Achieving Clarity With Polyjet
Learn how to get extra clear parts through post processing Polyjet printed parts.
Our PolyJet technology allows us to create a variety of parts, such as full-spectrum color models, multi-material parts with rigid and soft components, and see-through objects, to name a few. In this article, we'll be diving deeper into printing clear parts using PolyJet and a method you can use to enhance the clarity of those parts even further.
Let's start with the model itself.
When using Xometry's PolyJet service, there are a few ways to have your design printed in a transparent material. The easiest way is to select the "Translucent, Clear Photopolymer" option under the rigid materials when quoting your part. This is a great option when you want your entire model to be transparent. But what if we need some sections of the model to be clear and others to be opaque or made of a different material? This is undoubtedly possible with PolyJet; however, it does require a bit more setup with the file itself. For our example, we will aim to create a small globe of Earth with transparent oceans and textured continents.
Preview of a textured globe model in CAD
For our example part, we applied an image of a world map as a texture map over a spherical model and then exported it as a 3MF file. The texture map we used has transparency for the oceans, and the continents are left opaque. When the model is imported into the printer's software, transparent areas will print with clear material, and others will print as the texture shown.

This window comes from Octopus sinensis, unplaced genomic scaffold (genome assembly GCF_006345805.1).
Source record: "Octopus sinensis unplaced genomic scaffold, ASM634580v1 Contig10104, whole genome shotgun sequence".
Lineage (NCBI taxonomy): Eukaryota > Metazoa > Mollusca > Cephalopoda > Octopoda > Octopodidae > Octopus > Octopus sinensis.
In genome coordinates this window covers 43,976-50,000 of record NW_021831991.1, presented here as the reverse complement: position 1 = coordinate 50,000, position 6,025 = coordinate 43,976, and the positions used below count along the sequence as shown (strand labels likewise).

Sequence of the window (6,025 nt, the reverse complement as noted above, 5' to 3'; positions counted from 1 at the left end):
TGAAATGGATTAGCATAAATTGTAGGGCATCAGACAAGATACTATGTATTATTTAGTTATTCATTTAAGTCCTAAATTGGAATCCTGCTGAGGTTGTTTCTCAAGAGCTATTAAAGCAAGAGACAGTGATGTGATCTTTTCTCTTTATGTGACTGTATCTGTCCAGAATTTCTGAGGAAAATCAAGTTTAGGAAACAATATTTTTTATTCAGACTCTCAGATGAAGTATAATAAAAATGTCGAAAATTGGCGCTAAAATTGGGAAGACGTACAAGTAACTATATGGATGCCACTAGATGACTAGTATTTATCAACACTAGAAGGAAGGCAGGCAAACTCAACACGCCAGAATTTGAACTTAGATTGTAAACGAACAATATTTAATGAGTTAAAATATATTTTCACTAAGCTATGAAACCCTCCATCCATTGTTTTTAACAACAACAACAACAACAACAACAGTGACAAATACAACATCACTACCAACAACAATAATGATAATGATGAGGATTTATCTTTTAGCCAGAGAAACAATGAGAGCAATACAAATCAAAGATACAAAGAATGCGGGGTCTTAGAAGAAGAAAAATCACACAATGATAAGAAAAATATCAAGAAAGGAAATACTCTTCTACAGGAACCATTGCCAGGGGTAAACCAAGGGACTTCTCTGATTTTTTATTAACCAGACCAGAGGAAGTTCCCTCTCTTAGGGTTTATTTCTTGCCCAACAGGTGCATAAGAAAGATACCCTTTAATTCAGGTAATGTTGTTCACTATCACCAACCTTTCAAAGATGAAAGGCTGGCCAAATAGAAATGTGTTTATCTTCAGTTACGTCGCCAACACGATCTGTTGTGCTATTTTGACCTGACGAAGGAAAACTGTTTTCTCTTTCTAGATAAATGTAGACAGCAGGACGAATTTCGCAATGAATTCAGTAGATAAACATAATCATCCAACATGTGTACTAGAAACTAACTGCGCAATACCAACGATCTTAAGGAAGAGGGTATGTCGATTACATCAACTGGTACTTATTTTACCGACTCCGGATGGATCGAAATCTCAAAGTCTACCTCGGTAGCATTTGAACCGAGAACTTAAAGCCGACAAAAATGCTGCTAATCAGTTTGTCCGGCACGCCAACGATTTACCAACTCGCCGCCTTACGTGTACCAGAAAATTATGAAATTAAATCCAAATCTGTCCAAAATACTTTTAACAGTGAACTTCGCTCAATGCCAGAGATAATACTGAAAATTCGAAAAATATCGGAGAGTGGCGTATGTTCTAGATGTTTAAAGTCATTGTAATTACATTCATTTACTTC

In the images above, you can see how our model looked when we applied the texture to our part in CAD and how the print preview appears in the printer's software.
PolyJet multi-color print as-printed.
In the image above, you can see how our print turned out after standard support material removal. While there is some transparency in the part, you may notice that it's not very clear as printed. Even though PolyJet is a very high-resolution process, the layer lines and dryness of the material make the clear areas appear foggy or frosted. Applying a clear enamel coat without further processing can help with the clarity of the material; however, to really bring it out, we need to smooth down the surface first.
To smooth the print, we used a progressive wet sanding technique. First, we started with coarser grit sandpaper, such as 400-grit, and progressively worked our way up to fine and super-fine grits in the 2000-3000 range. After letting the part dry after sanding, we finished the piece off with a coating of crystal clear enamel. When applying the clear coat, it's best to use a few thinner coats versus one thicker coating; this helps prevent an uneven application. Be sure to allow the coats to dry thoroughly before handling the part to avoid leaving fingerprints or other marks in the coating.
A clear PolyJet part after polishing and clear coating.
As you can see, the clarity and glossiness have vastly improved after sanding and applying a clear coat to the part. If we spent more time sanding and using even finer grits, we could likely achieve an even better result. We hope you have found this article informative and have a better idea of what's possible with PolyJet! You can visit our PolyJet service page to learn more about our PolyJet and full-color capabilities.